Cross-platform development is the Holy Grail of programming because the idea is to write one set of code that can run on multiple platforms. The reality is that such cross-platform development always comes at a price.
The first price is that cross-platform development can’t take full advantage of the features of any particular platform. The moment you use specific operating systems, your code is no longer completely cross-platform.
It’s still far simpler to modify a small chunk of code rather than rewrite an entire project from scratch, but cross-platform development often targets the lowest common denominator of each operating system and often lags behind supporting the latest feature of any particular operating system.
Of course the greatest appeal of cross-platform development is writing one program to run on multiple platforms. If you’re willing to accept limitations in return for greater productivity, then you’ll likely want to look at cross-platform development tools.
Java represents the so-called “write once, run everywhere” mantra of cross-platform development. While you can technically write Java code to run on multiple platforms, the reality is that Java never completely fulfilled its promise.
One huge advantage of Java is that it’s the main programming language for Android and can also be ported to iOS, so if you’re looking for a mobile cross-platform solution, Java may be the answer.
Another possible solution is Xamarin, which lets you use C# code to create Android and iOS apps as well. Best of all, Xamarin is free and can run on either Windows or macOS. If you’re already a Windows developer familiar with C#, Xamarin is an attractive solution.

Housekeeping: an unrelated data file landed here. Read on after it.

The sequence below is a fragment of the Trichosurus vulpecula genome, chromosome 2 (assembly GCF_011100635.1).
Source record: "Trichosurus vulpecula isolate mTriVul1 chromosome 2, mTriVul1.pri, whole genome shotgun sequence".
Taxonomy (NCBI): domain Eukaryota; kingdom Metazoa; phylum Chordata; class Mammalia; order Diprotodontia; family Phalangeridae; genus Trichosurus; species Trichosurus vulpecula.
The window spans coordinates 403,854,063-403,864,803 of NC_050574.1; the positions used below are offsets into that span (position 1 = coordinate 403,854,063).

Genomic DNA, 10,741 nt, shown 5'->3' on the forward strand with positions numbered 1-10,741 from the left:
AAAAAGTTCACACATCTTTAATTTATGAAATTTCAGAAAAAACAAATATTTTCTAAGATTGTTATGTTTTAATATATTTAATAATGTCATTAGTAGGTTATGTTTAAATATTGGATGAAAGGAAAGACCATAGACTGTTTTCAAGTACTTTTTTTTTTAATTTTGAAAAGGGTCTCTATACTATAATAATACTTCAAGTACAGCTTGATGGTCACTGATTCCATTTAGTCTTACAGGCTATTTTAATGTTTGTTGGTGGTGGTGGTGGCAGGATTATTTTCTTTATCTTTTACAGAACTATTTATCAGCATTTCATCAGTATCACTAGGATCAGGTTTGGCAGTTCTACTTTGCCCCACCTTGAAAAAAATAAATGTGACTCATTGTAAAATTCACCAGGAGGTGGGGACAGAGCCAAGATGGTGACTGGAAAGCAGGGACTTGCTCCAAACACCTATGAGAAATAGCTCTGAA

For desktop cross-platform capability, there’s Xojo, which offers a Visual Basic-like development tool for creating Windows, macOS, Linux, and iOS apps. Android support is coming soon and the price ranges from $99 to target a single operating system such as Windows or macOS, up to $299 to write iOS apps. For $699 or $1,999 you get more features.
One of the strangest cross-platform tools is LiveCode, which lets you create Windows, macOS, Linux, iOS, and Android apps. LiveCode is based on Apple’s old HyperCard card and stack metaphor that uses a unique programming language that closely resembles English sentences.
As a result, LiveCode syntax tends to be wordy and far different than traditional programming languages, but for novices, this can actually be a benefit. The huge drawback with LiveCode is their ever-increasing price annual price.
Initially LiveCode charged $299 a year, then $499 a year, then $699 a year, and now they’re up to $999 a year. This effectively prices them out of the reach of most people and insures that LiveCode will never become a popular option.
Cross-platform tools are great for tackling multiple operating system markets at once, but beyond Java and Xamarin, there may not be much of a market for cross-platform skills in specific tools like NSB/App Studio, Xojo or LiveCode. If you learn one of these tools, be sure to learn a more general programming language like Java or Swift as well.
Cross-platform tools aren’t the magic bullet for writing software but they do offer some advantages in writing a project once and running (and selling it) in multiple markets. Just weigh the advantages against the drawbacks and maybe a cross-platform tool will be the solution you’re looking for.